Wednesday, January 20, 2010

Are we too professional?

In one of Ed Smith's usual thought-provoking articles he ponders the question whether we are mistaken in our belief that professionalism underpins excellence:

"Professionalism was continually invoked as the primary means of improvement, whereas amateurishness was mocked as a laughable relic. But it was often unclear to me what the word professionalism meant. “What we really need,” people would say, is “a good, solid professional win.” How does that differ, I always wanted to ask, from a normal kind of win? In fact, professionalism wasn’t so much a real process as a form of self-definition. We had to become ever-more professional, because that was the lens through which we interpreted progress and success."

The concept of professionalism (often of a MacIntyreian kind) has been considered (and generally celebrated) by a range of authors in the philosophy of sport (for examples below) but perhaps it's time, as Smith says, to realise that unrealistic expectations of professionalism can end up acting as a straight-jacket.

Further Reading:
Howe, P.D. (2004) Sport, Professionalism and Pain: ethnographies of injuries and risk. London: Routledge.
McNamee, M.J., Sheridan, H. and Buswell, J. (2000) 'Paternalism, professionalism and public sector leisure provision; the boundaries of a leisure profession'. Leisure Studies 19 pp199-209.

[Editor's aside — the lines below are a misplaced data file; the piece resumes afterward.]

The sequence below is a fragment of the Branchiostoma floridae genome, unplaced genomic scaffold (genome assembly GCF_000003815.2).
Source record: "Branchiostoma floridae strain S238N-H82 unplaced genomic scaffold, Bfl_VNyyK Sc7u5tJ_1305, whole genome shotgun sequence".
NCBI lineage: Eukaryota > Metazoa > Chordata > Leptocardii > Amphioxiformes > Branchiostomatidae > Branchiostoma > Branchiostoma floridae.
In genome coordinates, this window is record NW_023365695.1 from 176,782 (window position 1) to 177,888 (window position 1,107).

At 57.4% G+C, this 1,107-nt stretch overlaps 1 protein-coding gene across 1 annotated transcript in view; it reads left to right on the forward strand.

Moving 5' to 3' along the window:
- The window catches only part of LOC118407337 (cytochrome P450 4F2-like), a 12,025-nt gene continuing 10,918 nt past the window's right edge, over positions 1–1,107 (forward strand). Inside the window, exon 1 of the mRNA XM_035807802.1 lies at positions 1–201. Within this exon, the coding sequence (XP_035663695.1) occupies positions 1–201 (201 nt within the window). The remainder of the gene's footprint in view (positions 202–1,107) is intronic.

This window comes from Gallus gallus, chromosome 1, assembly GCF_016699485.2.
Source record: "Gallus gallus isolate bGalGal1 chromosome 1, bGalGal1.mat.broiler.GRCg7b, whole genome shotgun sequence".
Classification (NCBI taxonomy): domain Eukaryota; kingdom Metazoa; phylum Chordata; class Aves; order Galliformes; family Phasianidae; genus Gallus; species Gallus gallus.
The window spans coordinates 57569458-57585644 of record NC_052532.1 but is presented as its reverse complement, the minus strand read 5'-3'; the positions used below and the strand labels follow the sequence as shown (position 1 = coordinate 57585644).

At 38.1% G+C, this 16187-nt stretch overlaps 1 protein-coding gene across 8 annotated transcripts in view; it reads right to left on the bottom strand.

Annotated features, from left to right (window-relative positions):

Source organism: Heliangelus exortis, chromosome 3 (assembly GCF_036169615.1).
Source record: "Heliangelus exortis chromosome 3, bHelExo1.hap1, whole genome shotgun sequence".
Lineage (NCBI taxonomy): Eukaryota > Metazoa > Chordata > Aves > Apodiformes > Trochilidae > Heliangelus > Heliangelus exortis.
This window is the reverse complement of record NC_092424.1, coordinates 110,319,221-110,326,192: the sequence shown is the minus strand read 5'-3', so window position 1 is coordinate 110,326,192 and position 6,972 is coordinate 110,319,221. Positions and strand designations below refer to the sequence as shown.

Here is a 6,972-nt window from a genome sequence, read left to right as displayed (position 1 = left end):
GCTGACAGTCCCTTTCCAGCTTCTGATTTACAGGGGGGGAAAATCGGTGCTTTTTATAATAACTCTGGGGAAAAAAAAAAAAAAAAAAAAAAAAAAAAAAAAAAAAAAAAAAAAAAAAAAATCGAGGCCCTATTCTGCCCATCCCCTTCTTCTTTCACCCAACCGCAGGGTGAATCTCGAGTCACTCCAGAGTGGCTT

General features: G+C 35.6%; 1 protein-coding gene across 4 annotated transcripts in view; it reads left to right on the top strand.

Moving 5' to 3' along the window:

McNamee, M.J. (2008) Sports, Virtues and Vices. London: Routledge.
Zeilgler, E.F. (1977) Problems in the History and the Philosophy of Physical Education and Sport. Prentice Hall Foundations of Physical Education Series.

Tuesday, January 19, 2010

Steroids and Forgiveness

Steroids are again in the news, with the formal admission by Mark McGwire that he used steroids during his career, including the season in which he broke the HR record. Much has already been said about this, but I think an interesting philosophical point here has to do with the nature of and justifications for forgiveness.

Some, like Jack Clark, are too angry and upset to consider forgiving McGwire, at least at present.

Others, like Joe Posnanski and Albert Pujols, are more open to it. Former Cardinal Andy Van Slyke is not happy with the nature of McGwire`s confession.

Should "we" forgive McGwire for his transgressions? In a world of earthquakes and grinding poverty, this can seem of little consequence. But forgiveness is a key component of flourishing human relationships, and so I am wondering if anything can be learned from McGwire`s situation?